The 13 Best Vietnamese Restaurants in Budapest

While Budapest has a sizeable Vietnamese community, the city unfortunately isn’t flooded with exceedingly good Vietnamese restaurants. For historical reasons, most places serve exclusively northern-Vietnamese fare—communist Hungary accepted immigrants from north—and even those dishes are limited in range to meet what the owners believe Hungarian diners can handle. The places below, however, stand out from the sea of Budapest's pho restaurants, also serving Vietnamese staples like com dia (over-rice dishes), banh cuon (steamed rice rolls), bun cha (grilled pork and noodle), canh chua (sour soups), ca kho to (caramelized fish), and banh xèo (sizzling pancake).

#1 Saigon Bistro

Lined with Thai, Indian, Korean, and Vietnamese restaurants near one another, Budapest’s sleepy Szondi Street in District 6 is a paradise of international food. Saigon Bistro, a humble, takeout-looking spot, is one of the few Southern Vietnamese places in Budapest — Hungary took immigrants from the communist north during the Vietnam War — which means that the dishes here are more gussied up with garnishes and sweeter flavors than elsewhere.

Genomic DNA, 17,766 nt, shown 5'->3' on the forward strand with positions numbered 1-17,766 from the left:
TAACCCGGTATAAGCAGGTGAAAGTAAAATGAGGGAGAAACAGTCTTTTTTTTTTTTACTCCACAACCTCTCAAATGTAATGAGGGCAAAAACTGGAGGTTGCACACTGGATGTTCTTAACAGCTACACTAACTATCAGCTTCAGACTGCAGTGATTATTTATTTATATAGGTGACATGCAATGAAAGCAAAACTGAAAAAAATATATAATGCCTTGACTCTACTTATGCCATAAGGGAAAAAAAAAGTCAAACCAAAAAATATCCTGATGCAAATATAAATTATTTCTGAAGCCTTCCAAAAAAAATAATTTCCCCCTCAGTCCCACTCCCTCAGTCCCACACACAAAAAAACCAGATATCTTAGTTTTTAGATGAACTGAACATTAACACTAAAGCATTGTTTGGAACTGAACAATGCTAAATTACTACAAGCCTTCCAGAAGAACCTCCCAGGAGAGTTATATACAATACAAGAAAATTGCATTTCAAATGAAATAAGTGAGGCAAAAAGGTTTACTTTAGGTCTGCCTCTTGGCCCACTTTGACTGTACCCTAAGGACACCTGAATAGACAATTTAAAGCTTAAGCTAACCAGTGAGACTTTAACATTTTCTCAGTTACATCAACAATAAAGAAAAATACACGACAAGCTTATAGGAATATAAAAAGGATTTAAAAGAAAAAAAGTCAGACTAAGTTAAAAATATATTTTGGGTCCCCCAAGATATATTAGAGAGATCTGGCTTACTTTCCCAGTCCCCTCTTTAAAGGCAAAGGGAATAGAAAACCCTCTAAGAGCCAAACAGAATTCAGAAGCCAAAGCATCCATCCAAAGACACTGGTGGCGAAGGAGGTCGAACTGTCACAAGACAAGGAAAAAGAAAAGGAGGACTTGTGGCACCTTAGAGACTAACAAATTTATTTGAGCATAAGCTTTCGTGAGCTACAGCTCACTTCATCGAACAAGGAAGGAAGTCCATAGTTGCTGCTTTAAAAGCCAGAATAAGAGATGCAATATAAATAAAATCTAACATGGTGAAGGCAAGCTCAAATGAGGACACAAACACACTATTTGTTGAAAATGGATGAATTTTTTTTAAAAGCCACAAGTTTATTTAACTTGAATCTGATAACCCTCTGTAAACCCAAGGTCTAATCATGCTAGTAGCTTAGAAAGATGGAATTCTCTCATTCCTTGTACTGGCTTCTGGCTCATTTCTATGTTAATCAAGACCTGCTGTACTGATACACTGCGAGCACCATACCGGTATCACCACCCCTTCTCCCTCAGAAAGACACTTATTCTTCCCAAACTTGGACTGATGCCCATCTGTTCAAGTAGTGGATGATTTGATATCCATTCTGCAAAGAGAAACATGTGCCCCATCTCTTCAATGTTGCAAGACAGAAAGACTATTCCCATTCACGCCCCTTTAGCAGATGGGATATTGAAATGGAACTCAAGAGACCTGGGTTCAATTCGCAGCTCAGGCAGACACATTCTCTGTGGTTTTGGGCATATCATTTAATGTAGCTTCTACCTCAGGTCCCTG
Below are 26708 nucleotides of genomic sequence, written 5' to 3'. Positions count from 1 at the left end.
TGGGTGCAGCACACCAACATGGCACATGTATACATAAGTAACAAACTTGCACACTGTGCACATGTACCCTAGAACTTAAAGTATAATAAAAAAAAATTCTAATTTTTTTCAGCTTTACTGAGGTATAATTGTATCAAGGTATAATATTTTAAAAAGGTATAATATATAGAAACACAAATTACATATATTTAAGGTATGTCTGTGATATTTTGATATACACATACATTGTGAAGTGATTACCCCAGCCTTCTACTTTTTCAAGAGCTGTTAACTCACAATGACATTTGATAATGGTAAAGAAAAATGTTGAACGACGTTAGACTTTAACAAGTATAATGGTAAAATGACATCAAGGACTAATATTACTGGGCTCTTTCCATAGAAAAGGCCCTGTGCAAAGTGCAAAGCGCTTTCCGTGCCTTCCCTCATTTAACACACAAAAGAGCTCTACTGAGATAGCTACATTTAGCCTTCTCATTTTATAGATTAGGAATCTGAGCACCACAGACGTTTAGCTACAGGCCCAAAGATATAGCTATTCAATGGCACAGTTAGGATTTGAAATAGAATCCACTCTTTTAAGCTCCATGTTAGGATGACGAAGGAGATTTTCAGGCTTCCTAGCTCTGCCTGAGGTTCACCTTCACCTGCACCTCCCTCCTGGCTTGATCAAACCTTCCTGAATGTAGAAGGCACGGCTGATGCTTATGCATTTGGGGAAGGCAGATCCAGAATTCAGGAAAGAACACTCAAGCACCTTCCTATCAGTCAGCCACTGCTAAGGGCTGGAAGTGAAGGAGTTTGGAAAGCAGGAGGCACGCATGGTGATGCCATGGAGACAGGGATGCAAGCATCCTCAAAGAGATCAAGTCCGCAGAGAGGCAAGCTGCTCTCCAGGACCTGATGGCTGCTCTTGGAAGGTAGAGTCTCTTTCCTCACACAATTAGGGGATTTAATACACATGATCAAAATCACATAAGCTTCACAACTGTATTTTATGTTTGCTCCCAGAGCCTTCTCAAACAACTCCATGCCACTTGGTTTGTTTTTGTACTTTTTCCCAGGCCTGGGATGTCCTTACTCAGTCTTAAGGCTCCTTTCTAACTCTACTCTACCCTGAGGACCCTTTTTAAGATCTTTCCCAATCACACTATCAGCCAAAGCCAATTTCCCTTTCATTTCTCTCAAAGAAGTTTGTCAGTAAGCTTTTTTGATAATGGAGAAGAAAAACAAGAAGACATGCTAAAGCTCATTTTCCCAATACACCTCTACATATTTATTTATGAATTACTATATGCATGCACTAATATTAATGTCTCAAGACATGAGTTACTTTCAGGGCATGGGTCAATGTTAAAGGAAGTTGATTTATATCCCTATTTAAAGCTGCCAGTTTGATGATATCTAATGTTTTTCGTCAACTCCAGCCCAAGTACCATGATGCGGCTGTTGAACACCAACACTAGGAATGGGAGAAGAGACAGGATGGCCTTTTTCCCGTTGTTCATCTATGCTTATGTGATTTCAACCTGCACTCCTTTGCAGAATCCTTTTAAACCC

#2 Dang Muoi (Attila Street)

Excellent restaurants often turn up in the most unlikely places. Dang Muoi is situated on a noisy, car-saturated road in Buda with little foot traffic—not exactly a restaurateur's dream location. In the 1990s, Dang Muoi started as a small food stall on the other side of the Danube and has since expanded into three locations across Budapest, having found the way to Hungarians' hearts and stomachs. Don't expect trendy mid-century furnishings or a hip ambiance—it's the food that takes center stage here.

#3 Quán Nón Restaurant